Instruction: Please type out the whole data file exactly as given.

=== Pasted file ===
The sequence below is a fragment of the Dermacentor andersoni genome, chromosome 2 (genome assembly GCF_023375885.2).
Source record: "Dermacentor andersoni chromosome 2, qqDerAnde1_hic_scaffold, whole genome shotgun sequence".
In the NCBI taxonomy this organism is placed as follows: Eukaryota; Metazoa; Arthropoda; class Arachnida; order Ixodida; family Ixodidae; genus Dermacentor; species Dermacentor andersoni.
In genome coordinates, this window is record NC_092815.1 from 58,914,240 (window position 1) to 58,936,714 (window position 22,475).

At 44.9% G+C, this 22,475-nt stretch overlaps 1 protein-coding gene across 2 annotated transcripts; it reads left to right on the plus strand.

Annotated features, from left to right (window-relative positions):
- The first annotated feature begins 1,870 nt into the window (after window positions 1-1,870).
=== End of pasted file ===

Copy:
The sequence below is a fragment of the Dermacentor andersoni genome, chromosome 2 (genome assembly GCF_023375885.2).
Source record: "Dermacentor andersoni chromosome 2, qqDerAnde1_hic_scaffold, whole genome shotgun sequence".
In the NCBI taxonomy this organism is placed as follows: Eukaryota; Metazoa; Arthropoda; class Arachnida; order Ixodida; family Ixodidae; genus Dermacentor; species Dermacentor andersoni.
In genome coordinates, this window is record NC_092815.1 from 58,914,240 (window position 1) to 58,936,714 (window position 22,475).

At 44.9% G+C, this 22,475-nt stretch overlaps 1 protein-coding gene across 2 annotated transcripts; it reads left to right on the plus strand.

Annotated features, from left to right (window-relative positions):
- The first annotated feature begins 1,870 nt into the window (after window positions 1-1,870).